If Anderson stays healthy, he’ll be a valuable backup and leader in the locker room. Luukkonen is the wild card. He could spend another year in Rochester if the Sabres decide more patience is needed. Or he could do enough to earn a role in Buffalo. That remains to be seen. He’s still unsigned as a restricted free agent. Malcolm Subban will also get minutes in Rochester.

This position has become a strength in the organizational pipeline with the play of Devon Levi and Erik Portillo in college and the addition of 2022 second-round pick Topias Leinonen. The caveat is it’s not a guarantee the Sabres will get Portillo under contract. Levi looks like a much stronger bet in that regard. And the Sabres plan to take the long road with Leinonen’s development.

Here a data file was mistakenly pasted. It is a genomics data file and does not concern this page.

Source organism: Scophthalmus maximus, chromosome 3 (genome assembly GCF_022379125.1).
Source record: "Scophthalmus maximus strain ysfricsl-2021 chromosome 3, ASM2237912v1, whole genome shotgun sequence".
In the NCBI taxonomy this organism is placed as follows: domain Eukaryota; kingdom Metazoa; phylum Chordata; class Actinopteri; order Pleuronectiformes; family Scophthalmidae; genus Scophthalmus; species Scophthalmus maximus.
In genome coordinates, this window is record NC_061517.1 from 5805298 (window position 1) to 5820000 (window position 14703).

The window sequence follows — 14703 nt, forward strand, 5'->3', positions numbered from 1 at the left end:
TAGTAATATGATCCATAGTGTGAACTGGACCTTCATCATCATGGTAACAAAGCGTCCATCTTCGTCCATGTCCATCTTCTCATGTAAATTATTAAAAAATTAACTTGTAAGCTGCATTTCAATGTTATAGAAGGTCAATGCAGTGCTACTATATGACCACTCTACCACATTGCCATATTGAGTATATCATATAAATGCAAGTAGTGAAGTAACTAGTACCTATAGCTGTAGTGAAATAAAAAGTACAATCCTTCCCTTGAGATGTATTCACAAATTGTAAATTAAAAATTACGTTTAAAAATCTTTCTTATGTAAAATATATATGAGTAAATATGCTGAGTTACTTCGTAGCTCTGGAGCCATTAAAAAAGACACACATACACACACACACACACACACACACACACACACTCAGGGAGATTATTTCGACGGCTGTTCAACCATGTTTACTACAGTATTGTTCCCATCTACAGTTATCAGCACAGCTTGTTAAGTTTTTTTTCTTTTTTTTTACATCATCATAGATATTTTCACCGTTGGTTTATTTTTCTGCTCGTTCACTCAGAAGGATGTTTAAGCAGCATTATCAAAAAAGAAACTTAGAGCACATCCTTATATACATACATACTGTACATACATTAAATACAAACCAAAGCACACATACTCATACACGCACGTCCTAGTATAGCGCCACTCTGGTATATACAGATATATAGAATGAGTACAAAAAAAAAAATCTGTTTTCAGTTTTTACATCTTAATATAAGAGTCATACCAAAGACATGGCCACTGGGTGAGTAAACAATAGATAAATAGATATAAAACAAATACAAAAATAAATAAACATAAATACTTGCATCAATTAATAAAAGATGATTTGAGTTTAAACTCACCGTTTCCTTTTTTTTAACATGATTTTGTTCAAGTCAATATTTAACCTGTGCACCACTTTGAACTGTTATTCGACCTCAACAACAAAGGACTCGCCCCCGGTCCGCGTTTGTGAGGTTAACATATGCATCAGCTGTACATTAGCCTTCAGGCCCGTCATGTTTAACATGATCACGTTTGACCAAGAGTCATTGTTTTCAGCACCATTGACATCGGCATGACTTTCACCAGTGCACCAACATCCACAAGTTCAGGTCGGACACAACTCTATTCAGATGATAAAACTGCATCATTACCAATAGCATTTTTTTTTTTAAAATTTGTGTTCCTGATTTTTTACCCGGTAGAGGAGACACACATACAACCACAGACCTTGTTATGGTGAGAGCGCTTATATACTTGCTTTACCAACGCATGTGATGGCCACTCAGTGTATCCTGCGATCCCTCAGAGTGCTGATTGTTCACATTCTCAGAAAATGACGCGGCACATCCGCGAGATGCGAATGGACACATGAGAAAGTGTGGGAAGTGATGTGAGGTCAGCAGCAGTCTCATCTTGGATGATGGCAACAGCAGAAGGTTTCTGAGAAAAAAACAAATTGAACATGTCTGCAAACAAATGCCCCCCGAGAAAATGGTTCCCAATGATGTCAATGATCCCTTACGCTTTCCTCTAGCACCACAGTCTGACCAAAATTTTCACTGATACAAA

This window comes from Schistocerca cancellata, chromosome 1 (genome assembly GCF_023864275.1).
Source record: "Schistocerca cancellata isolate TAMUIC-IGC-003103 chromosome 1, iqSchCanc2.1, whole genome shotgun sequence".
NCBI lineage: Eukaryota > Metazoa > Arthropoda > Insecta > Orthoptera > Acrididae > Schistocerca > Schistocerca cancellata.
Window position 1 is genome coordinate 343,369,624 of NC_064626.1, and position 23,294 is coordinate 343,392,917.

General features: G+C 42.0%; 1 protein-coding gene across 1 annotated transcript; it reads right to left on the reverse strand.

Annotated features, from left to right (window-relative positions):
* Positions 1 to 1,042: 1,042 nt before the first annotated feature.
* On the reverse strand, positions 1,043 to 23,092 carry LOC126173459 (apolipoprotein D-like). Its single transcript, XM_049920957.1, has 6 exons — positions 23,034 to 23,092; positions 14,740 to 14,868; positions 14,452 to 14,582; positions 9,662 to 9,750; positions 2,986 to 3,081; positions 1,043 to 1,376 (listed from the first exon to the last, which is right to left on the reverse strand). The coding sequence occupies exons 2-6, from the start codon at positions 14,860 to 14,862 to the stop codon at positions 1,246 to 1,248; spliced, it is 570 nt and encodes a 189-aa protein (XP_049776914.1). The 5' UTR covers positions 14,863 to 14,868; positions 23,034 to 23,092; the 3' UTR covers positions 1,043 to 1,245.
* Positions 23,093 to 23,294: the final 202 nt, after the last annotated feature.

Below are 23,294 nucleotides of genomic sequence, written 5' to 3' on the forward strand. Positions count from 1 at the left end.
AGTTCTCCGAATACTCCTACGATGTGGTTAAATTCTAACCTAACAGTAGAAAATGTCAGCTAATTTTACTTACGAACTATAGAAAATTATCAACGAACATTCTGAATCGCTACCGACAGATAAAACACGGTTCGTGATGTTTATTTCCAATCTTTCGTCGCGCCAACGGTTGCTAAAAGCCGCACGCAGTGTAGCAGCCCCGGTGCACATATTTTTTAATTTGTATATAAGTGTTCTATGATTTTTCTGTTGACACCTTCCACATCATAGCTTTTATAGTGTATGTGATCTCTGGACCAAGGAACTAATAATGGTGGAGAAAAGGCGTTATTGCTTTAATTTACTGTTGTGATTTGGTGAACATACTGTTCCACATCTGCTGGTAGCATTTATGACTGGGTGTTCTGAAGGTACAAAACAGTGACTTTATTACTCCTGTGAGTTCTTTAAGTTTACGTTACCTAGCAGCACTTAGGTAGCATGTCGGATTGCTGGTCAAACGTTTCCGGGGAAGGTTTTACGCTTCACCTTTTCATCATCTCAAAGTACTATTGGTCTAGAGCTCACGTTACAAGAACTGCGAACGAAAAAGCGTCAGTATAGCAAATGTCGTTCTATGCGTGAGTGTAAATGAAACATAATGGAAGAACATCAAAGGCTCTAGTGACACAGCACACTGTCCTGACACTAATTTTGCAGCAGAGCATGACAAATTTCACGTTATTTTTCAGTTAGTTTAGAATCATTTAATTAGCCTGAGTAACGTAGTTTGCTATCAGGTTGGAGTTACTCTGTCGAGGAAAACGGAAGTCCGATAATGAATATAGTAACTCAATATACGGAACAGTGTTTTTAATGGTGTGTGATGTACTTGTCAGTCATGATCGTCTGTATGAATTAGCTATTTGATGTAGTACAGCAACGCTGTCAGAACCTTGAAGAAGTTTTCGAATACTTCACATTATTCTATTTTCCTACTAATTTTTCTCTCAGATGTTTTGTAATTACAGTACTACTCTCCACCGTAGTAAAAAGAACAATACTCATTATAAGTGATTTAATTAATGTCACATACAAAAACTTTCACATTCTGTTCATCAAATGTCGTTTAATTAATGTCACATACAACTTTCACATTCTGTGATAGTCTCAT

(Photo by Andrew Lahodynskyj / NHLI via Getty Images)